Labour Market Effects of Working Time Reductions and Demographic Changes

Detta är en avhandling från Uppsala : Nationalekonomiska institutionen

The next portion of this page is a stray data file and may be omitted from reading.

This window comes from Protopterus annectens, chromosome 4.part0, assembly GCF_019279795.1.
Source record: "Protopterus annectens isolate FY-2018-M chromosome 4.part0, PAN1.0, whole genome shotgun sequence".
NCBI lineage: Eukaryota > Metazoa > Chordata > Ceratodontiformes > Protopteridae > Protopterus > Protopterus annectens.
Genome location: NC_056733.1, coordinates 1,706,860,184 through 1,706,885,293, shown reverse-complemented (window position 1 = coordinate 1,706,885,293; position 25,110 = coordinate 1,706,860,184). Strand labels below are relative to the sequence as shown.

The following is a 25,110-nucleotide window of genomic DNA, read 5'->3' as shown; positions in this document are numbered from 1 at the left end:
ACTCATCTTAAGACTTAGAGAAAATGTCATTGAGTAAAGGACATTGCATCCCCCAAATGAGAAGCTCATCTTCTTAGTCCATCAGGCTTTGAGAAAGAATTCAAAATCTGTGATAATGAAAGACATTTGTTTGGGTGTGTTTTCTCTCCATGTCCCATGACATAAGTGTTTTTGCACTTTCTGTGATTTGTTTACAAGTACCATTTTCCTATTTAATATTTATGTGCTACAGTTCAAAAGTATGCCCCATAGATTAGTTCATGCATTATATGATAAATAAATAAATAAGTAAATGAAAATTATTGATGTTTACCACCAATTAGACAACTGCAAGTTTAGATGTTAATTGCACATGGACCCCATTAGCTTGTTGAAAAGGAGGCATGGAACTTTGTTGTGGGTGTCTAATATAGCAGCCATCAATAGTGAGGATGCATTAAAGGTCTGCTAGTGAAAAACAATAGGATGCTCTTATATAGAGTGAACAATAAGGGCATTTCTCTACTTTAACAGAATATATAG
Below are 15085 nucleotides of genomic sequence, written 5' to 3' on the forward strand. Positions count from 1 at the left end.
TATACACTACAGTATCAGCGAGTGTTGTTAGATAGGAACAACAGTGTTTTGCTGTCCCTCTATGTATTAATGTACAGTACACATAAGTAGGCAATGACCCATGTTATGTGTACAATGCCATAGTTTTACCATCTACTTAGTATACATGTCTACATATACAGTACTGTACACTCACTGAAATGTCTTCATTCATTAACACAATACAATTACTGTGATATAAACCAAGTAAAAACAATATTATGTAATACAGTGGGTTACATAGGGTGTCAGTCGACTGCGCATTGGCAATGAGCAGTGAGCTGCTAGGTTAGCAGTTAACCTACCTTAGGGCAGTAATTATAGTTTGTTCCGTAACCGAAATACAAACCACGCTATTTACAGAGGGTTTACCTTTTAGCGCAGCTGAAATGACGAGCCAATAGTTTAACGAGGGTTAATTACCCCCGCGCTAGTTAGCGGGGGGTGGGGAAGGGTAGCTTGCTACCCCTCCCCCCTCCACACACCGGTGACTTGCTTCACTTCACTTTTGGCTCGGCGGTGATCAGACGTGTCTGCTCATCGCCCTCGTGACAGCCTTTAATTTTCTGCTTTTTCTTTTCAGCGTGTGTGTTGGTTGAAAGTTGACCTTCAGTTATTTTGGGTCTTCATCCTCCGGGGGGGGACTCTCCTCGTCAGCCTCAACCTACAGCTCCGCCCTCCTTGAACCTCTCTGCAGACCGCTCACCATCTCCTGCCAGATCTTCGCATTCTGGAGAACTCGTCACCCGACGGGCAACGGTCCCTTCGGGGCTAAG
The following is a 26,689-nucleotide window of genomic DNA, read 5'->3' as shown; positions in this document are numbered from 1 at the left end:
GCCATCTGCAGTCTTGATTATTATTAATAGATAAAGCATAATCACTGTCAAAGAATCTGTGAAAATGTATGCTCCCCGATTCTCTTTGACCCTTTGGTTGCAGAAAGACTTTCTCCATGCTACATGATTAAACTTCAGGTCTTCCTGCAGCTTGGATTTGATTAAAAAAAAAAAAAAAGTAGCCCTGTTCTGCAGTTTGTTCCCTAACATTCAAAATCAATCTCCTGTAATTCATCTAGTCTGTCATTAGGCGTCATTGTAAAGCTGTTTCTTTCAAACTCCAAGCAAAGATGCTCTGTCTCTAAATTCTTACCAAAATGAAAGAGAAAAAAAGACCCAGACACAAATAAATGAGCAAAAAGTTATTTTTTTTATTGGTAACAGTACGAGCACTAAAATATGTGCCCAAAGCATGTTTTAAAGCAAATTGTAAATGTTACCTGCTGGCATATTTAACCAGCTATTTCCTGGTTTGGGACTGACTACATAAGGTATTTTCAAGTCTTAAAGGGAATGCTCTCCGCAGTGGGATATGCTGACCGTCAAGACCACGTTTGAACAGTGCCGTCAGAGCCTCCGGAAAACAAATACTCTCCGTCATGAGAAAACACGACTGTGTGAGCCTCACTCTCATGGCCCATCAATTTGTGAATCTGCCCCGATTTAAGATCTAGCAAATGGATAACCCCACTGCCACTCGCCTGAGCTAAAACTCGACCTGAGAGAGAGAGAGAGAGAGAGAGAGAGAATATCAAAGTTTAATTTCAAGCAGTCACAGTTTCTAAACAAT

Sammanfattning: Essay I studies the impact on actual hours worked of a 5 % working time reduction for one class of shift workers in Sweden using individual level panel data from firms’ payroll records during the sec-ond quarter each year. The main result is that actual hours only decreased by approximately 35 % of the reduction in standard hours. Quantile regression results show that the effect was relatively homo-geneous over the distribution of hours worked. Much larger effects are derived by studying the ef-fects of the individuals’ scheduled hours. This indicates that a low rate of actual implementation may explain the results and suggests that using variation in self-reported, rather than contractual, standard hours may have biased the results of previous studies. Essay II extends a model of equilibrium unemployment showing that a general working time reduc-tion will reduce equilibrium unemployment unless the firms have fixed costs for workers. A counter-acting effect exists if firms have substantial fixed costs. A testable implication is that a partial work-ing time reductions preferred by the workers should reduce hourly wages unless firms have substan-tial fixed costs. A 5 % working time reduction for shift workers in Sweden is studied using register-based panel data. The results show that hourly wages increased as a result of the working time reduc-tion. Such an increase in wage demands is consistent with fixed costs and would tend to increase equilibrium unemployment if working hours were reduced for all workers.Essay III studies the effects of changes in the age structure on aggregate labour market performance using a panel of Swedish local labour markets. The methodology of Shimer (2001) is used for study-ing the effects of youth cohort size and is extended to include the full age distribution. The results show that young workers benefit from belonging to a large cohort. This is in line with previous re-sults for the US. Furthermore it is shown that most of the positive effect for young workers is due to an inward shift in the Beveridge-curve. In contrast to the US experience, older workers in Sweden do not benefit from large youth cohorts. Further results show that large numbers of 50 to 60 year old workers have an adverse effect on the labour market. This is consistent with negative externalities from well-matched individuals.

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